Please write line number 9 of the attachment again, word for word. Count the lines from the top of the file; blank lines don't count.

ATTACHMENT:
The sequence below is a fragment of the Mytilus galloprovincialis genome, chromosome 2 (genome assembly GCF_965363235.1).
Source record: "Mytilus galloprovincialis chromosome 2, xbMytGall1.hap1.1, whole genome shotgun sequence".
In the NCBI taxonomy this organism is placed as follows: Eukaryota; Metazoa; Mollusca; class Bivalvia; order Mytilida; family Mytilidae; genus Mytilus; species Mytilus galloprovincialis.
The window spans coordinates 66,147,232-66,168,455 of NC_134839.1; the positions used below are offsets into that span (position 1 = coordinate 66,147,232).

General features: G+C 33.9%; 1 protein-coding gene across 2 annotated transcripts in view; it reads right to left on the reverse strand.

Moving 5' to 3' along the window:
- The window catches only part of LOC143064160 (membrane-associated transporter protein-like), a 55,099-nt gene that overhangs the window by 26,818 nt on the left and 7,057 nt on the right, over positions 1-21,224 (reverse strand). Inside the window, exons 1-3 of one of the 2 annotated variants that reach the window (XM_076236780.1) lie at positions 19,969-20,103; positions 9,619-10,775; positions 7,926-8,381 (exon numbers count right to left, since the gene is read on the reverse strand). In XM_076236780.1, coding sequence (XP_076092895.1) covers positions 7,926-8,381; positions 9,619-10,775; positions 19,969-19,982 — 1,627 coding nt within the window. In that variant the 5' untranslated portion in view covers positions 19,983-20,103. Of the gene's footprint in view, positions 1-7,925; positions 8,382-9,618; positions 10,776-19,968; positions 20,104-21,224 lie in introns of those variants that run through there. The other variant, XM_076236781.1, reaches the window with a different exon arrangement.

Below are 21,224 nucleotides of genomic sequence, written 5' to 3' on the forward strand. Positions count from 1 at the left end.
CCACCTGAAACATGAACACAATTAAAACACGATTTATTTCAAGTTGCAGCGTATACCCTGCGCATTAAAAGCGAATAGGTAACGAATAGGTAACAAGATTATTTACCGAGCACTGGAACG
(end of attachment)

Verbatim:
CCACCTGAAACATGAACACAATTAAAACACGATTTATTTCAAGTTGCAGCGTATACCCTGCGCATTAAAAGCGAATAGGTAACGAATAGGTAACAAGATTATTTACCGAGCACTGGAACG